# Schlieren

### The Sclieren phenomena

In general deflection of lightbeams passing through an inhomogeneus media is called the Shlieren phenomena. The phenomena can be the effect of surface roughness of transparent solids and/or changing properties in fluids and gases. What is similar in these effects is that the lightbeams deflect causing image distorsion in an optical system. As an example, on Figure 1 a thermal boundary layer is shown above the hot roof of a car. Lightbeams passing through this boundary layer will deflect distorting the image of the bars behind the car.
The phenomena is fairly complex, however in some special cases it can be well described. Based on these special cases the Schlieren phenomena can be used for visualization and measurement purposes as well.
Figure 1 – Thermal boundary layer on the roof of a car [1]

### Physical background

Let’s consider a gasous media with a distribution in its properties including the refractive index of the gas. The change of the refractive index field can be described with the  gradient as it is a scalar filed: grad(n). If the lightbeams are passing through a media in which the gradient of the refractive index is constant (see Figure 2) than the lightbeams will change their lineal propagation into a circular path with a radii of R.

Figure 2 – Deflaction of lightbeams in a gasous media with continously changing refractive index

The radii of the new path is the following:

### Angle of deflaction

The angle of deflaction is defined as the angle between the original lineal path and the tangent line of the new curved path (see Figure 3):

Figure 3 – The Angle of deflaction

### Phisical properties affecting the refractive index

The refractive index depends on the wavelength and on the properties of the gas it is passing through. The latter ones are: temperature, pressure, material properties, composition (in case of gas mixture)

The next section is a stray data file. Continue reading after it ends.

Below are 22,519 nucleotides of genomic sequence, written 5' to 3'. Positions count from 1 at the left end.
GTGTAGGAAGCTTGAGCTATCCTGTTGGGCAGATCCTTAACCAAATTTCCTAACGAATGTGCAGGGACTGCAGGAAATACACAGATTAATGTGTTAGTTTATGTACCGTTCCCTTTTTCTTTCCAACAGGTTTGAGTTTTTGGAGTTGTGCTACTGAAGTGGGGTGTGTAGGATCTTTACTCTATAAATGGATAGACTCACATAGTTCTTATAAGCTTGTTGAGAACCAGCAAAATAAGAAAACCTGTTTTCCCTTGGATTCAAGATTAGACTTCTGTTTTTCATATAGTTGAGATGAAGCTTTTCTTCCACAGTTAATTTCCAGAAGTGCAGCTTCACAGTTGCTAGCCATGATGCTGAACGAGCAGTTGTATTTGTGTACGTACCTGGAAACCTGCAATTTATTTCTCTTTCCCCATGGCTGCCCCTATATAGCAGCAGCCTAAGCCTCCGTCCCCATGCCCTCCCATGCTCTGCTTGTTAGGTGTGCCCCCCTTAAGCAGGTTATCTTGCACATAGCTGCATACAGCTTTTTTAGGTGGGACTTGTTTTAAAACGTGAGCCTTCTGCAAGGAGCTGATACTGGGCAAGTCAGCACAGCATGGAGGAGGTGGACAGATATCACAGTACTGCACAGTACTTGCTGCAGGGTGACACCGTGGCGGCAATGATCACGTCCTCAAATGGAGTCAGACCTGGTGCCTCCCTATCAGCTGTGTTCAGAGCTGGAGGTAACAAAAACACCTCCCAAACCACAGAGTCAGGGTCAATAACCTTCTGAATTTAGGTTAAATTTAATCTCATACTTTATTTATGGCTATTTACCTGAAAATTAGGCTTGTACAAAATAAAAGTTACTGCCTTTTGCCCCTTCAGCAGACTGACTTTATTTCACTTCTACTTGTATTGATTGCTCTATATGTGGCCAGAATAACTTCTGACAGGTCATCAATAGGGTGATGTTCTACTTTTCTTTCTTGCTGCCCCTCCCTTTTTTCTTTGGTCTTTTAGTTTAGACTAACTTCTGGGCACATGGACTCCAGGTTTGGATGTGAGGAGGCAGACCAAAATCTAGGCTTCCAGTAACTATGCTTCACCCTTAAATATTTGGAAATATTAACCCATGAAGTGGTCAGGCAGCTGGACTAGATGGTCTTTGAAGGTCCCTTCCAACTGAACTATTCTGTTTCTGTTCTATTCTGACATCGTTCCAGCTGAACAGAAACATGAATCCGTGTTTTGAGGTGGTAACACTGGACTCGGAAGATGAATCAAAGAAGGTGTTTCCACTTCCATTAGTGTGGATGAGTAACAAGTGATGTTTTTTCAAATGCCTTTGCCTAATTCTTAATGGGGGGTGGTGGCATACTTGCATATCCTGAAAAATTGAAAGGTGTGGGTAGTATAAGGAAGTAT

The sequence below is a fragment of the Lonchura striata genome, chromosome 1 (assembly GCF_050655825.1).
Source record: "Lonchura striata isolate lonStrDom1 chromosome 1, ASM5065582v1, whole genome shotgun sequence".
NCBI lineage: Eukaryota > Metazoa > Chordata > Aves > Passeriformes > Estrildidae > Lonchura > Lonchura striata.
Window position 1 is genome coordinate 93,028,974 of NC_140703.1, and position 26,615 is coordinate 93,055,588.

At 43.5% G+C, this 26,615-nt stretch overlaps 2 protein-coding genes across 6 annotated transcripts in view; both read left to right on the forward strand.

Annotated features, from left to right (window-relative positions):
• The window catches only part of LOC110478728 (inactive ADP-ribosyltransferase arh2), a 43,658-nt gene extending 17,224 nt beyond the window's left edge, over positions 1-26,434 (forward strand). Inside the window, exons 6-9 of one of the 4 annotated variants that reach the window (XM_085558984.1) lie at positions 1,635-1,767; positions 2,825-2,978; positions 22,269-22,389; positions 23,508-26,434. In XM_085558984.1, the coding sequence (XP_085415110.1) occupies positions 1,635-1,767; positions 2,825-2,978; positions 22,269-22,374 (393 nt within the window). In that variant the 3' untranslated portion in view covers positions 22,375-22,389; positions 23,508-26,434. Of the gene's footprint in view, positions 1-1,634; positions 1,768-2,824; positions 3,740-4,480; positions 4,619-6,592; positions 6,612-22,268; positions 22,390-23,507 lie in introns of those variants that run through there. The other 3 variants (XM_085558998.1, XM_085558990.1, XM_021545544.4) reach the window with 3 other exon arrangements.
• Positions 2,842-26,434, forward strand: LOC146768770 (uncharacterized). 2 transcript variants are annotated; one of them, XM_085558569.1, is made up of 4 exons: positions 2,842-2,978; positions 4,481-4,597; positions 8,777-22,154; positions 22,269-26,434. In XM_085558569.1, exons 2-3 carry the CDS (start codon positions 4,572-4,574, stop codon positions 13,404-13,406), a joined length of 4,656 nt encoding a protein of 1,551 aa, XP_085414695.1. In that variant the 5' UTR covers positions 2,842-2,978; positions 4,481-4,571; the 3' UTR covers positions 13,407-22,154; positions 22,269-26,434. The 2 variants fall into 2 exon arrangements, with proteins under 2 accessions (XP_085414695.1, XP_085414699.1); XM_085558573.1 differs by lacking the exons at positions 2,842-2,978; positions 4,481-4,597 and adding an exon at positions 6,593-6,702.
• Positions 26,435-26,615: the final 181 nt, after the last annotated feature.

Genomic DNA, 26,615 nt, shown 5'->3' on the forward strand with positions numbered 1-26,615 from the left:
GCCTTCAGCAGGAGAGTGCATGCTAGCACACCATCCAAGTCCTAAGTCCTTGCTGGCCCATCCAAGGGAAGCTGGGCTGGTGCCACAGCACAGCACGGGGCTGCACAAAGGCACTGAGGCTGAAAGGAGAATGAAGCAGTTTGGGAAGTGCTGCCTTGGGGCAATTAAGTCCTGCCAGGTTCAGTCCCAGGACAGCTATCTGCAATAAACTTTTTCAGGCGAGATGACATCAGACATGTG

For a given material the refractive index is dependent on the density. Considering the equation of state for that gas (the equation of state gives a relation betveen density, temperature and pressure) it is obvious that the refractive index is a function of pressure and temperature:

The so called Gladstone-Dale equation gives the relation between the refractive index and density:

Applying the ideal gas law for two states :

, and:  .

For an isobaric process

On Figure 4 the refractive index is shown as the function of temperature at ambient pressure. At high temperature ranges the curve becomes flat. In case of a measurement of temperature based on a refractive index measurement one should count with decreasing sensitivity at high temperatures.

Figure 4 – Refractive index as the function of temperature for Air at ambient pressure

### Schlieren equipments with parallel lightbeams

The scematic of a Schlieren equipment operating with parallel lightbeams is shown on Figure 5.

Figure 5 – Schematic of a Schlieren equipment
 R Splot O1,O2 Schlieren objectives S Subject B Blend, knife S’ Plane of projection